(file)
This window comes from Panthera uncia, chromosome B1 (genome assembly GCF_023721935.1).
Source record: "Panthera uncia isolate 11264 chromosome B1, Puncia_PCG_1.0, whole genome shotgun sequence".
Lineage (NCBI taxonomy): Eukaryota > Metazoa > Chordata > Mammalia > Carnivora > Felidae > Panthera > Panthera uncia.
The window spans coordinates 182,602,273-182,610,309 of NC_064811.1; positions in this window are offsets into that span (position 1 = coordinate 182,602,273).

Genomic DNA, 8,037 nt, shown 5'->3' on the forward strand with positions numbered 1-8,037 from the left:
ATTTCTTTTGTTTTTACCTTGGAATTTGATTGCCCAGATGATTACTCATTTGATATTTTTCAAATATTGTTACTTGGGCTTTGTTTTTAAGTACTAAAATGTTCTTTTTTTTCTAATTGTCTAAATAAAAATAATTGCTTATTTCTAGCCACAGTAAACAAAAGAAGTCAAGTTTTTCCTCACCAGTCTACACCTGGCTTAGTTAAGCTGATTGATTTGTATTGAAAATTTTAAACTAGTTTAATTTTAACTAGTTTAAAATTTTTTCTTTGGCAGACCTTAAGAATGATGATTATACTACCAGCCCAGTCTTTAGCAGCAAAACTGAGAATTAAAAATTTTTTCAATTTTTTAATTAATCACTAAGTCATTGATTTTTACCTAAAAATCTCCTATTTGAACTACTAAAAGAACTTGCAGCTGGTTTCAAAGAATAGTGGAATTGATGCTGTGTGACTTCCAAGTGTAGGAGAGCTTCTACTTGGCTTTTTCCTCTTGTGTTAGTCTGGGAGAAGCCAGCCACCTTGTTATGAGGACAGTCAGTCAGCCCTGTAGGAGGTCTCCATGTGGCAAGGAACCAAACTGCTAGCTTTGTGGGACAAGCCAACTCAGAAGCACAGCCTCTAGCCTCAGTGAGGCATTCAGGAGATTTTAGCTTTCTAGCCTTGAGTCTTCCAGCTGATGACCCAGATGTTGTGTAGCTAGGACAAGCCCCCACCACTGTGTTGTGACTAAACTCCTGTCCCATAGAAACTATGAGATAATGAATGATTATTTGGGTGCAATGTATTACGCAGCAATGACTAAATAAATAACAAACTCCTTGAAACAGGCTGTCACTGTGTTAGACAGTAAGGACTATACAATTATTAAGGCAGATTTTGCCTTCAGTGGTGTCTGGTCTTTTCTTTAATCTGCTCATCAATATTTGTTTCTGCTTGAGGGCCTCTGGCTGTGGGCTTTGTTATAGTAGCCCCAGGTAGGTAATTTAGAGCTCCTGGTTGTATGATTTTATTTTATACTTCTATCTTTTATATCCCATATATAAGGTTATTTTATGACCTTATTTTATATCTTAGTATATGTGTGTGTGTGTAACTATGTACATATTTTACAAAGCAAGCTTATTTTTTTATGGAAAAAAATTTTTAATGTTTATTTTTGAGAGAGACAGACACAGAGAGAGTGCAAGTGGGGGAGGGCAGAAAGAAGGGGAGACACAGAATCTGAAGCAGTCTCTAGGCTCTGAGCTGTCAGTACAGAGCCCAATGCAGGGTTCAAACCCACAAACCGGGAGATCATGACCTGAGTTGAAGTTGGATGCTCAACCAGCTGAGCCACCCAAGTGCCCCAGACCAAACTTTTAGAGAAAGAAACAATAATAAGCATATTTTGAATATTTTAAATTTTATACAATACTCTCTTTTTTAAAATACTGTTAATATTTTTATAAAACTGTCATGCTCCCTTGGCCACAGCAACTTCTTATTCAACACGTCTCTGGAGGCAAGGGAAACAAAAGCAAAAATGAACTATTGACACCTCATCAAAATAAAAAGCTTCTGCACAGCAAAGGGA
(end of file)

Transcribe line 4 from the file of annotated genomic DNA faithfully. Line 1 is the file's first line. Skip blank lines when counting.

The window spans coordinates 182,602,273-182,610,309 of NC_064811.1; positions in this window are offsets into that span (position 1 = coordinate 182,602,273).